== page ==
I do not hide my diabetes. Nor do I broadcast it (well, I guess unless you count this blog). Most people find out along the course of our friendship, usually by means of happening to see my pump, medic bracelet or me drinking Diet Coke.
This summer though, for some reason I just tried to keep it hidden, unless someone actually noticed. And slowly, more and more people have found out. Some responses were just indifferent, maybe a few questions.
But, there has been something I've noticed about most of the responses. A look. A look on their faces, in their eyes. Of shock and surprise... and not in the way of, "wow, you have diabetes..." but it's more a look of, "she has diabetes... and she's normal..." (or at least normal as I can be).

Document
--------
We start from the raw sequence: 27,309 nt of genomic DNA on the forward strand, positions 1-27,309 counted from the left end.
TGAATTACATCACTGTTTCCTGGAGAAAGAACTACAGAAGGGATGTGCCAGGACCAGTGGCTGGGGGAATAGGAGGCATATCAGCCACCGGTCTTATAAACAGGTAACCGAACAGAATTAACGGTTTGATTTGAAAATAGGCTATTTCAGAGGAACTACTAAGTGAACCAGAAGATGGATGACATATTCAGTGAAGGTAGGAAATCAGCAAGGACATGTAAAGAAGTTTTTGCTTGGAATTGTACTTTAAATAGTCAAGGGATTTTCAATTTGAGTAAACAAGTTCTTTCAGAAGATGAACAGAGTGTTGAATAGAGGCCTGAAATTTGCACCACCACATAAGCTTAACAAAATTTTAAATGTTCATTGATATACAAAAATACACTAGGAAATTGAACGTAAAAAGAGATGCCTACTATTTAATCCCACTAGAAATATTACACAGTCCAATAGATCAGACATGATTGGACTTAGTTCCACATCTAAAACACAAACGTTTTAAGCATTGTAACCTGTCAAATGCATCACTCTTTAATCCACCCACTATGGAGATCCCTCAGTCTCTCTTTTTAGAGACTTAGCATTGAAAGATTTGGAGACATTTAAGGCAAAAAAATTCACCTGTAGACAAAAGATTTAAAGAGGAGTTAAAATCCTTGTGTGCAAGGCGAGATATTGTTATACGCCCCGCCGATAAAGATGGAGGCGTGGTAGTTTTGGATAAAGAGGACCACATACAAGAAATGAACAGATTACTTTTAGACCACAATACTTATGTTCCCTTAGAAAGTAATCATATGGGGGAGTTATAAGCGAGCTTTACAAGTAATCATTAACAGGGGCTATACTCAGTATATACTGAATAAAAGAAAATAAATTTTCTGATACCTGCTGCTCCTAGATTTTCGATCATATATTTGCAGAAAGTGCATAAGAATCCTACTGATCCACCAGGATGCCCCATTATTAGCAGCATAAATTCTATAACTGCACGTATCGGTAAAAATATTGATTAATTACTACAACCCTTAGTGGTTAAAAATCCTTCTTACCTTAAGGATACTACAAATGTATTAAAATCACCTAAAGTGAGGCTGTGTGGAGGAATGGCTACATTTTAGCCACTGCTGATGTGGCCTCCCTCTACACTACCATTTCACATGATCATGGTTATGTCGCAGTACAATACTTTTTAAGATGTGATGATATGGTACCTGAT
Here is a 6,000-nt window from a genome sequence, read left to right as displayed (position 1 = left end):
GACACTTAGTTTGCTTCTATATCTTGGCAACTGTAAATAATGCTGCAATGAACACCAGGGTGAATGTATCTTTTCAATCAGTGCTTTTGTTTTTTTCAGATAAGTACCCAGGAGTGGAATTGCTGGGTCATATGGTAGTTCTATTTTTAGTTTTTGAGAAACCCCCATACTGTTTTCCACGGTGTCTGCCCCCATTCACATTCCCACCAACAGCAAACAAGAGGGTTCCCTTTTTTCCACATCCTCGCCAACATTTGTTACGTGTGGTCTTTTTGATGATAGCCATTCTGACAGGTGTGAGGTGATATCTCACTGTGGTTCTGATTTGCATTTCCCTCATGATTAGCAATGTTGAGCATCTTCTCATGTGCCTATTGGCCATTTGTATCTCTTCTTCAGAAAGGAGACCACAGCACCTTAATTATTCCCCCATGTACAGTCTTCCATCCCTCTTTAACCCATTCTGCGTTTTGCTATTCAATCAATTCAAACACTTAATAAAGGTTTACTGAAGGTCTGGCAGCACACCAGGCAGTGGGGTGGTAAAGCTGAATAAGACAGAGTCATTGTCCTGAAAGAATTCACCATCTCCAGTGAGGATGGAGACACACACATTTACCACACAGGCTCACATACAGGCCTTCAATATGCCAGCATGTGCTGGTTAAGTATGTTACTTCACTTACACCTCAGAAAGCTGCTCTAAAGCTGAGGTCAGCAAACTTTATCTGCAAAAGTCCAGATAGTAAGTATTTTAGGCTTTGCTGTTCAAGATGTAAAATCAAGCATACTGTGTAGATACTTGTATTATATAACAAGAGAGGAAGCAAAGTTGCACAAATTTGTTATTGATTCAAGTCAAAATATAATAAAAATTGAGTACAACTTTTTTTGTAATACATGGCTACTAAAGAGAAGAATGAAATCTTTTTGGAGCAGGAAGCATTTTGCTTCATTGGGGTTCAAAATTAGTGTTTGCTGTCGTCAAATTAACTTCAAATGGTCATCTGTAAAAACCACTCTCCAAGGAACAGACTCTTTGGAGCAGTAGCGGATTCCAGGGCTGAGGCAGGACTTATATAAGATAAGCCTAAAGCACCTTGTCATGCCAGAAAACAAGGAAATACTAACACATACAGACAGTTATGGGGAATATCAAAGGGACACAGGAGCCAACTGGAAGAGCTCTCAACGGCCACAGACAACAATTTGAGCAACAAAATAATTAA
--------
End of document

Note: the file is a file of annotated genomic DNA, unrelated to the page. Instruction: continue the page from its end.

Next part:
Did I keep it quiet so people would get to know me for me, and not as the diabetic girl? Maybe. Probably. Am I insecure about my diabetes? No.
I was thinking the other day about how society views normalcy. How quickly people tag others as weird, or different. God didn't make us all the same. It doesn't matter how someone dresses, what their hobbies are, where they're from, how they talk, etc. We should enjoy the fellowship of other believers, and rejoice in the fact that we share in the relationship with Christ with them.
I'm not writing this from the view of thinking I don't judge. Just last week I saw a young lady walking alongside the city street wearing a fanny pack, and chuckled a little. A girl here on staff was doing cross-stitch the other day. My first thought was, "That's a little..." and then I stopped and replaced the thought with, "Yeah. I used to do that too."
I'm diabetic. Call me weird.
I don't follow fashion. Call me different.
I love reading. Call me a nerd.
None of it should matter. God MADE us different.